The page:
July 2nd at Gettysburg Pt. 4: The Confederate Storm at Devil’s Den

Friends of Padre Steve’s World

For those that have followed my writing for some time you know that I teach military history and ethics at the Joint Forces Staff College. One of the great joys that I have is leading the Gettysburg Staff Ride, which is an optional event for students that want to participate. When I took the position here I took some of my older writings on Gettysburg and put them into a student study guide and text. That was two years ago. Then the text was about 70 pages long. It is now about 925 pages long and eventually I hope to get it published. When and if that happens I expect it to become two, and possibly three books.

This is the fourth of a series of articles that I will be posting potions of a chapter that I have rewritten about the critical battles on the south side of the battlefield on July 2nd 1863, the battle for Devil’s Den, the Wheatfield, the Peach Orchard, and the final repulse on Cemetery Ridge.

As you read this don’t just look at the events, but look at the people, and their reaction to the what they encountered on the battlefield, for that understanding of people is where we come to understand history.

So even if you are not a Civil War buff, or even a history buff, take the time to look at the people, their actions, and the things that made them who they were, and influenced what they did. History is about people.

So please enjoy,


Padre Steve+


Fix bayonets my brave Texans

The delays had taken a toll on the Confederate plan. By the time Hood and McLaws divisions were in place along with Anderson’s division from Hill’s Third Corps it was nearly four o’clock. Throughout the day the senior commanders of the Army of Northern Virginia had made a thorough mess of their chances for success, but when the attack began it blew into the Federal forces like a violent storm as the Confederate troops fell upon the soldiers of Sickles Third Corps.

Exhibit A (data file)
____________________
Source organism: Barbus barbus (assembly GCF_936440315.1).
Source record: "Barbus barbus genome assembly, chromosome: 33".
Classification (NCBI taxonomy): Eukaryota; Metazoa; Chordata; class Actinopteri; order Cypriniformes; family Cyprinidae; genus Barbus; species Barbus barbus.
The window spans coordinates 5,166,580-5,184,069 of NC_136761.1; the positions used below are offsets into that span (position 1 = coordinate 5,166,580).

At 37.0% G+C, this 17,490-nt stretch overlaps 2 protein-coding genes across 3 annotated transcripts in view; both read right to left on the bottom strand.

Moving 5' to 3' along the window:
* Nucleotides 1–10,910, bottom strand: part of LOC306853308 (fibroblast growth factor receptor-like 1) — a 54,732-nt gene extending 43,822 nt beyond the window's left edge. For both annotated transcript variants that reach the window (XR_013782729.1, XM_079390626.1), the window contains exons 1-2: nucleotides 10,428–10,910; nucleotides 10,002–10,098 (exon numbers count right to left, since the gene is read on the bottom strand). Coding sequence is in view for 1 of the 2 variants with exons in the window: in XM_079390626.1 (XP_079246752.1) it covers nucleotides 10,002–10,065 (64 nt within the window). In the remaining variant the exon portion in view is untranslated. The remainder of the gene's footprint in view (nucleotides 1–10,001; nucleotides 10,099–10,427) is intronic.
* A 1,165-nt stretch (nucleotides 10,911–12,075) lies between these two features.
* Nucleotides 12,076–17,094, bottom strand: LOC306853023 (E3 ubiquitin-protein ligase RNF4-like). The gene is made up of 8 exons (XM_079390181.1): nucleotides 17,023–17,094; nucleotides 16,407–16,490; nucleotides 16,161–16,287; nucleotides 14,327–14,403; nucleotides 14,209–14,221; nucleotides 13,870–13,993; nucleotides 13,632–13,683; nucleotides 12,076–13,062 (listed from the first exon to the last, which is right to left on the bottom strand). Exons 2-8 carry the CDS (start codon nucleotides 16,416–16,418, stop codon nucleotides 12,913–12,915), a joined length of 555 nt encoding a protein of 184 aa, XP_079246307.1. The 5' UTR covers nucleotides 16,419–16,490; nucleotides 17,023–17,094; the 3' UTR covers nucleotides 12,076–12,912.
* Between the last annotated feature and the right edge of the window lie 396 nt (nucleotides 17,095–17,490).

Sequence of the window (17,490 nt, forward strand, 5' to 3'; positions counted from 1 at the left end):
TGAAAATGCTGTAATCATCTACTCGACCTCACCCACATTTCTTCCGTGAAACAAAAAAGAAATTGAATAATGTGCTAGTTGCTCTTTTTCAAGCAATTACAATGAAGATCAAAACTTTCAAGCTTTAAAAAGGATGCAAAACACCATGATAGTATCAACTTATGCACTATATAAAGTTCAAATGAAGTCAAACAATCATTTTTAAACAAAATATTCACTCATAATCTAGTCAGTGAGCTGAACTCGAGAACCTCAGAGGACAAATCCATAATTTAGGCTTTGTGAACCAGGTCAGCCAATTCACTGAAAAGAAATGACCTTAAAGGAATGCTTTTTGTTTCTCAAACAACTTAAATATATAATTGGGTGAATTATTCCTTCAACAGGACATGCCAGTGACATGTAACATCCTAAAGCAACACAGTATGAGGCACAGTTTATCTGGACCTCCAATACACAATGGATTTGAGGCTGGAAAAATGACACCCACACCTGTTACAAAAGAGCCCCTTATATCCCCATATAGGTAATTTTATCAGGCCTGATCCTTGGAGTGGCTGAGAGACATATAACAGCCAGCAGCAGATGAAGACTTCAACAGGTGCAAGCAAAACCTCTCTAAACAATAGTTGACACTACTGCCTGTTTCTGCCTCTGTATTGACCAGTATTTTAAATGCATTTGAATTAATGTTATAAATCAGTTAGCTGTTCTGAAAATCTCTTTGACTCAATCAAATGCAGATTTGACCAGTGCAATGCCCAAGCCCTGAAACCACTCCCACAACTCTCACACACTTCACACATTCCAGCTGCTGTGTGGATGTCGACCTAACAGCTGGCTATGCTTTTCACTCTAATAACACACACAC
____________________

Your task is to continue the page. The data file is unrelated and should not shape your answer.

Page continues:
However, the Confederate assault was marred by still more command and control issues, the most important which happened in Hood’s division.. “Contrary to orders Hood had moved his division away from the Emmitsburg road for the purpose of taking Little Round Top and outflanking the Union position on the heights of Devil’s Den.” [1] Riding in front of his old Texas brigade, Hood called out “Fix bayonets my brave Texans…forward and take those heights.” His loyal troops responded to their former commander, and cheered his words in response: “Follow the Lone Star Flag to the Top of the mountain!” Cried the lieutenant colonel of the 1st Texas, and there “arose such a wild indescribable battle yell that no one having heard ever forgot.” [2]

McLaws had waited until Hood’s troops advanced across the rough ground that separated his division from “Smith recalled that his guns “tore gap after gap in the ranks of the Confederate foe.” Robertson agreed, reporting that as his brigade advanced through the intervening fields, “for half a mile we were exposed a heavy and destructive fire of canister, grape, and shell” [3] Little Round Top and Devil’s Den. As Hood’s division moved forward it came under artillery fire from the four 10 pound Parrot Rifles of Captain James Smith’s 4th New York Independent Battery on Houck’s Ridge above Devil’s Den and it began to sustain casualties. . Among the earliest to fall was John Bell Hood who was badly wounded when a shell “exploded above his head, and one of the fragments tore into his left arm.” The arm would have to be amputated and as he was taken away by stretcher-bearers recalled that he experienced “deep distress of mind and heart at the inevitable fate of my brave fellow-soldiers, who formed one of the greatest divisions of that world-renown army….” [4]